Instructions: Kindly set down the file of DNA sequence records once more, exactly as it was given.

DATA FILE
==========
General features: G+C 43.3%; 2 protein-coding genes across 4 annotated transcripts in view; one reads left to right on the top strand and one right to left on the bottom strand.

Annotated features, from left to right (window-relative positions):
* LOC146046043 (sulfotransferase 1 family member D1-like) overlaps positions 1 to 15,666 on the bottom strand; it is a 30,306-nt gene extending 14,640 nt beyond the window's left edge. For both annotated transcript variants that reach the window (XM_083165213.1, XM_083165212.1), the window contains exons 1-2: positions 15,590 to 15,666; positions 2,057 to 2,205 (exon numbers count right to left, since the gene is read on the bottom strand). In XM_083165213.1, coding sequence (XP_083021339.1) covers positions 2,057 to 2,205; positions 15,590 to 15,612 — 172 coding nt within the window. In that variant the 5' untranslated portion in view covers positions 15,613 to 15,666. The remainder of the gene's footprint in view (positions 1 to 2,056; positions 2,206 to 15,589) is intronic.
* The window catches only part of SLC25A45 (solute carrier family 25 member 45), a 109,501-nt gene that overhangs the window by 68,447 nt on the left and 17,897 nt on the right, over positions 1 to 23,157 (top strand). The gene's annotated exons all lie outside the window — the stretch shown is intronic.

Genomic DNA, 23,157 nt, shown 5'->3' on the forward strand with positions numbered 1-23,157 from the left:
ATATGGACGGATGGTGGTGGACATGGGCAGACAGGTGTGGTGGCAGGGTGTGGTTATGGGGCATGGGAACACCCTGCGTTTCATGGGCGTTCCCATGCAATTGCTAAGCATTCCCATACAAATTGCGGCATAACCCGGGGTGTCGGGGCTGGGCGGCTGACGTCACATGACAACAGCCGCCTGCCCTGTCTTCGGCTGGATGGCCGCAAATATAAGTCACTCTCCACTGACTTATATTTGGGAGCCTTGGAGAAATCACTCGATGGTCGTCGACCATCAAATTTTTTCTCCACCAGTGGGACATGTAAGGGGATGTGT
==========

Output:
General features: G+C 43.3%; 2 protein-coding genes across 4 annotated transcripts in view; one reads left to right on the top strand and one right to left on the bottom strand.

Annotated features, from left to right (window-relative positions):
* LOC146046043 (sulfotransferase 1 family member D1-like) overlaps positions 1 to 15,666 on the bottom strand; it is a 30,306-nt gene extending 14,640 nt beyond the window's left edge. For both annotated transcript variants that reach the window (XM_083165213.1, XM_083165212.1), the window contains exons 1-2: positions 15,590 to 15,666; positions 2,057 to 2,205 (exon numbers count right to left, since the gene is read on the bottom strand). In XM_083165213.1, coding sequence (XP_083021339.1) covers positions 2,057 to 2,205; positions 15,590 to 15,612 — 172 coding nt within the window. In that variant the 5' untranslated portion in view covers positions 15,613 to 15,666. The remainder of the gene's footprint in view (positions 1 to 2,056; positions 2,206 to 15,589) is intronic.
* The window catches only part of SLC25A45 (solute carrier family 25 member 45), a 109,501-nt gene that overhangs the window by 68,447 nt on the left and 17,897 nt on the right, over positions 1 to 23,157 (top strand). The gene's annotated exons all lie outside the window — the stretch shown is intronic.

Genomic DNA, 23,157 nt, shown 5'->3' on the forward strand with positions numbered 1-23,157 from the left:
ATATGGACGGATGGTGGTGGACATGGGCAGACAGGTGTGGTGGCAGGGTGTGGTTATGGGGCATGGGAACACCCTGCGTTTCATGGGCGTTCCCATGCAATTGCTAAGCATTCCCATACAAATTGCGGCATAACCCGGGGTGTCGGGGCTGGGCGGCTGACGTCACATGACAACAGCCGCCTGCCCTGTCTTCGGCTGGATGGCCGCAAATATAAGTCACTCTCCACTGACTTATATTTGGGAGCCTTGGAGAAATCACTCGATGGTCGTCGACCATCAAATTTTTTCTCCACCAGTGGGACATGTAAGGGGATGTGT